This one is a bit of a touristy spot but only because it’s one of the most beautiful cafés in the city. The Porteño café opened in 1858 and is decorated with marble pillars, ornate crown moldings, and a $1.4 million Tiffany glass ceiling and matching lamps. Its rich history includes being the oldest café in Buenos Aires and hosting a who’s who of notable patrons and dignitaries over the last century, including Albert Einstein, the King of Spain, U.S. Secretaries of State, Hollywood elite, writers and musicians. And probably Robert DeNiro, because that guy’s photo is on everybody’s wall.


Location: Av. de Mayo 825, C1084 CABA, Buenos Aires, Argentina

A three-story presidential palace, La Casa Rosada, sits behind the wrought iron gates with security in Buenos Aires and is a must see attraction. ©AlonzoWright for Manifesting Travel
The Argentinian presidential office, La Casa Rosada, has retained its pink hue since the 19th century. ©AlonzoWright

6. La Casa Rosada

If this presidential palace looks familiar to you, it’s likely because you recognize it as the site of where beloved first lady of Argentina, Eva Perón addressed the nation (with her husband…the president) in the 1940s and 1950s. It is commonly believed that it was painted pink in order to represent each opposing political party, red for the Federals and white for the Unitarians. Today, it’s the site of the Argentinian president’s office and you can take free tours on the weekends.


La Escondida is a traditional Buenos Aires steakhouse that looks like a converted horse stable with barn rafters, long wouldn't tables and guests dining on asado into the night. It's a can't miss steakhouse in Buenos Aires. ©AlonzoWright for Manifesting Travel
La Escondida in B.A.'s Palermo Soho neighborhood has the look and feel of converted horse stables. ©AlonzoWright

7. A traditional steakhouse

Buenos Aires is known for its asado, in fact, they built an entire lifestyle around grilling. The most decadent dishes in the city rely on a few staples: meat, salt and an open flame…ok except maybe a great bottle of Malbec to wash it all down. You can literally walk through the streets and get hit with the delicious fragrances of roasted meat and grilling smoke.


But don’t worry if you’re a vegetarian or plant-based eater, the city truly is a foodie destination and there are several high-profile restaurants to cater to your tastes. If you need help finding a traditional steakhouse, read about five of the best places to eat meat in Buenos Aires.


Location: Costa Rica 4464, C1414 BSF, Buenos Aires, Argentina


A couple walks arm in arm, under the protection of an umbrella, down the rainy cemetery walkway lined with ornate mausoleums in the Recoleta neighborhood , a must-see attraction in  Buenos Aires, Argentina. ©AlonzoWright for Manifesting Travel
The Recoleta Cemetery is considered one of the most extravagant and beautiful in the world.©AlonzoWright

8. Recoleta Cemetery

Believed to be one of the most beautiful cemeteries in the world, El Cementerio de la Recoleta is one of the most famous tourist attractions in the entire city. That may sound a little strange until you find out just how extraordinary the city’s first public cemetery is.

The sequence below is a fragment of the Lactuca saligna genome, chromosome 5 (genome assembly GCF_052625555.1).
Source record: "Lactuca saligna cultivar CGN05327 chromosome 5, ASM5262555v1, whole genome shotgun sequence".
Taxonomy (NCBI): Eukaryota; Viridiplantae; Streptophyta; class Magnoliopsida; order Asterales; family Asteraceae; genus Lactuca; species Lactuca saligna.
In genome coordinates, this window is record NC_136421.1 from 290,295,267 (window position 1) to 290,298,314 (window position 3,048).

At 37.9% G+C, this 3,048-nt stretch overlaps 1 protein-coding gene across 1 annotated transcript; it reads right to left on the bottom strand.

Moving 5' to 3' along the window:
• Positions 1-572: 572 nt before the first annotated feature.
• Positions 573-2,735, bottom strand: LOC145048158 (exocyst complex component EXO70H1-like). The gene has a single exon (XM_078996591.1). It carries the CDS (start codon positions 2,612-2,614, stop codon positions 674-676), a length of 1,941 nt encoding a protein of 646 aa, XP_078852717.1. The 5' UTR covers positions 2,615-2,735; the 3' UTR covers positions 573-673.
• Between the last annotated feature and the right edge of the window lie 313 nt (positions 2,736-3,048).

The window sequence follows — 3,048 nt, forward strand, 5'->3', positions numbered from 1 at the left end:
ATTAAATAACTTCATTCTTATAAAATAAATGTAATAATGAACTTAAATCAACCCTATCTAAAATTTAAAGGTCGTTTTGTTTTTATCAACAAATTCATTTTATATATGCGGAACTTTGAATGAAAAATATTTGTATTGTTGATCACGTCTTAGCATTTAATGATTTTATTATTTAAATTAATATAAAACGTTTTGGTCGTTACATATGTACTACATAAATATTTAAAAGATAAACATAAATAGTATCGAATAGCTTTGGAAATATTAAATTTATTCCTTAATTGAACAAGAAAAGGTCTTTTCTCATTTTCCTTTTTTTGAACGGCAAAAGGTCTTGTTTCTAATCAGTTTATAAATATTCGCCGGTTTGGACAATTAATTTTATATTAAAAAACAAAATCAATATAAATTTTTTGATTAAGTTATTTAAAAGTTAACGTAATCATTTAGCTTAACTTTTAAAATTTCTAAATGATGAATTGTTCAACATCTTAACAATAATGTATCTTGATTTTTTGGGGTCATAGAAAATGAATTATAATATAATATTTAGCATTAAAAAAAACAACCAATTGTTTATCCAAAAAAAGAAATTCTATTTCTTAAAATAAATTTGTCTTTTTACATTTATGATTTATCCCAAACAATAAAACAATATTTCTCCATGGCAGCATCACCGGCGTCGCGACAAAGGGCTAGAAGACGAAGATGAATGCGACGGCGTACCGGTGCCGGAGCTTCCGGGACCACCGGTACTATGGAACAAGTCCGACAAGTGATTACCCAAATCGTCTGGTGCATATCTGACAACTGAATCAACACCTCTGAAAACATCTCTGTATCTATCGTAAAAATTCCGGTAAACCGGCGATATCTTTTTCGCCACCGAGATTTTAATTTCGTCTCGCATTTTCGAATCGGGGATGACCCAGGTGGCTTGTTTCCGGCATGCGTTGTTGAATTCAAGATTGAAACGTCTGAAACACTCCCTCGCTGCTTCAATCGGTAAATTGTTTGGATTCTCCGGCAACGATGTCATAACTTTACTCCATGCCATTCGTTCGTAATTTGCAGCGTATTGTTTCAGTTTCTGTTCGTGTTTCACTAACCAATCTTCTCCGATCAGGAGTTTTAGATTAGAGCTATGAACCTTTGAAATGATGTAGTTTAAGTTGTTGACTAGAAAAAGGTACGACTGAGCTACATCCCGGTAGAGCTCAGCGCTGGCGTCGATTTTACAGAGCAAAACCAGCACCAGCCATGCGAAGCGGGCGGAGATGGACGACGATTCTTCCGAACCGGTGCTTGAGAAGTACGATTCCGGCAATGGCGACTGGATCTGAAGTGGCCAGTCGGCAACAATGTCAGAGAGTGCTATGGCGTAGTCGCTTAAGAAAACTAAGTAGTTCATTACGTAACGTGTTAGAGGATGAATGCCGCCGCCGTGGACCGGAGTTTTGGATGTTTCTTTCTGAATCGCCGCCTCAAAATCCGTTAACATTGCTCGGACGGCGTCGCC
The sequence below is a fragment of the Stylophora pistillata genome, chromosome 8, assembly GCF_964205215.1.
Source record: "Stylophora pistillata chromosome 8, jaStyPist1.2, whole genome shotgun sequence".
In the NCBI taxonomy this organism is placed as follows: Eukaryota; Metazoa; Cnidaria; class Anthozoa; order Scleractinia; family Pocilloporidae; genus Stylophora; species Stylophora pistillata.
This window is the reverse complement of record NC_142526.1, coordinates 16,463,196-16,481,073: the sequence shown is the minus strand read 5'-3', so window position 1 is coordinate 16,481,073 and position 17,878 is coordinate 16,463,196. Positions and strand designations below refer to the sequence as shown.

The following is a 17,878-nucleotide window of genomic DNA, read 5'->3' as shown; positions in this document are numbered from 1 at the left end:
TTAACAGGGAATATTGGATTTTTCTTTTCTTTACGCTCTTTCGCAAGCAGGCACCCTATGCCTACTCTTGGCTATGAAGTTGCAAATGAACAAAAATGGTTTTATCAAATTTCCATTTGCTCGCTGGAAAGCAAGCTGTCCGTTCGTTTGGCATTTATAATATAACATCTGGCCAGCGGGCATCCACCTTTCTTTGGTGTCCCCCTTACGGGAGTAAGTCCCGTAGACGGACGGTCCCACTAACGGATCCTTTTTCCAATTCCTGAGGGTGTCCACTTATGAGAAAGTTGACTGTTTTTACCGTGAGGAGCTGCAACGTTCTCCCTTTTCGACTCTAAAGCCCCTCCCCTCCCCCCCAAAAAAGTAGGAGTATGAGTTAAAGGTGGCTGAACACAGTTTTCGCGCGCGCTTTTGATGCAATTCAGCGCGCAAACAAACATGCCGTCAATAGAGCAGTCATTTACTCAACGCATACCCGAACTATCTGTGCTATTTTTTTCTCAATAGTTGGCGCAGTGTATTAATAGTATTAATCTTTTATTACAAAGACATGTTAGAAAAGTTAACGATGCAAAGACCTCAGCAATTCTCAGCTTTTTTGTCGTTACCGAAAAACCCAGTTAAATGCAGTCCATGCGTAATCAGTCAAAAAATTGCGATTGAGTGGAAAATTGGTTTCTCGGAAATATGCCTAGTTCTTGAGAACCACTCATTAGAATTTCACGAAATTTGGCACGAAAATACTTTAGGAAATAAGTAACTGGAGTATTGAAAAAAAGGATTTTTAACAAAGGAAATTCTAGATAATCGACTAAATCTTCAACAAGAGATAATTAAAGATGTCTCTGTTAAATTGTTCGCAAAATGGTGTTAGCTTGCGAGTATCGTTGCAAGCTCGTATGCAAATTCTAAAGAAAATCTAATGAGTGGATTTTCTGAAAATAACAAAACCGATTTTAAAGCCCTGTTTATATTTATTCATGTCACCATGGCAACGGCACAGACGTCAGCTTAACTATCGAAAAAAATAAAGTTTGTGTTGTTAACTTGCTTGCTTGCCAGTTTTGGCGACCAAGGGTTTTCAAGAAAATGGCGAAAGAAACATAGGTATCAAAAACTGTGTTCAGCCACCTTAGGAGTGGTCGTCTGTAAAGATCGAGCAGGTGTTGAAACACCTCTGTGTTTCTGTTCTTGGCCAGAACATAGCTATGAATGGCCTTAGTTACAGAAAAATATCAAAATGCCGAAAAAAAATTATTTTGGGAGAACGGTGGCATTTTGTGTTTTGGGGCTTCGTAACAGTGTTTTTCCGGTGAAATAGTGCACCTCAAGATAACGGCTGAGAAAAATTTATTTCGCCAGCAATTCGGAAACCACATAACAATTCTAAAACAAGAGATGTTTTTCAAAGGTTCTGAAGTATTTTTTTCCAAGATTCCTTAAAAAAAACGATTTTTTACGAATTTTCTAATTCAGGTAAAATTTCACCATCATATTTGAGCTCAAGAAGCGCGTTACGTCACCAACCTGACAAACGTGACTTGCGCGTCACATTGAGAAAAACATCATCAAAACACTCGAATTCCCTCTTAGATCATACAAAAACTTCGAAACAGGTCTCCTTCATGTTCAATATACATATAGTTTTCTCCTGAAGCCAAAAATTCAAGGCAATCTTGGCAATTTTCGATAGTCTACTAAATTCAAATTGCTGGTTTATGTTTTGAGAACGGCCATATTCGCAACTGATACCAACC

There are nearly 5,000 ornate mausoleums that serve as the final resting place for Buenos Aires’s most influential people including presidents, Nobel Prize winners, military officers and of course, the most famous gravesite of all, Eva Perón. Visiting the cemetery is like walking through a serene city that is lined with more sculptural masterpieces than even some museums.


A low lying wetland and ecological reserve in Buenos Aires with a view of skyscrapers in the background called Costanera Sur Eco Reserve. It's a must see in Buenos Aires.
This tranquil nature preserve is a stark contrast to the bustling city it sits in. ©Buenos Aires Tourism Board

9. Costanera Sur Ecological Reserve

Although there are lots of open green spaces throughout the city, the ecological reserve in the Puerto Madero neighborhood along the river is next level. It sits on 865 acres of low-lying land along the Rio de la Plata and is home to more than 2,000 species of flora and fauna with multiple walking trails.


The reserve came about by pure happenstance. It had once been intended for an administrative complex that fell through, and nature reclaimed this section of the city while the humans were still trying to decide what to do with it.


A leafy plant shoots up from the middle of a trickling pond surrounded by greenhouses and trees at the Jardin Botánico Carlos Thays botanical garden, a must-see in Buenos Aires. ©AlonzoWright for Manifesting Travel
Buenos Aires is known for its sprawling green spaces, but this is botanical garden is definitely my favorite. ©AlonzoWright

10. Jardin Botánico Carlos Thays

Imagine walking down a bustling city avenue and running smack into a lush, green garden spanning seven hectares. That’s exactly what happens when you stumble upon Jardin Botánico Carlos Thays. The red gravel pathways curl their way around more than 6,000 plants and trees, trickling fountains, an herbarium, botanical library and five greenhouses.


The exquisite art nouveau greenhouse is made entirely of antique iron and glass and received an award at the Paris Universal Exposition in 1900. Make sure you check out the butterfly garden that is open on the weekends.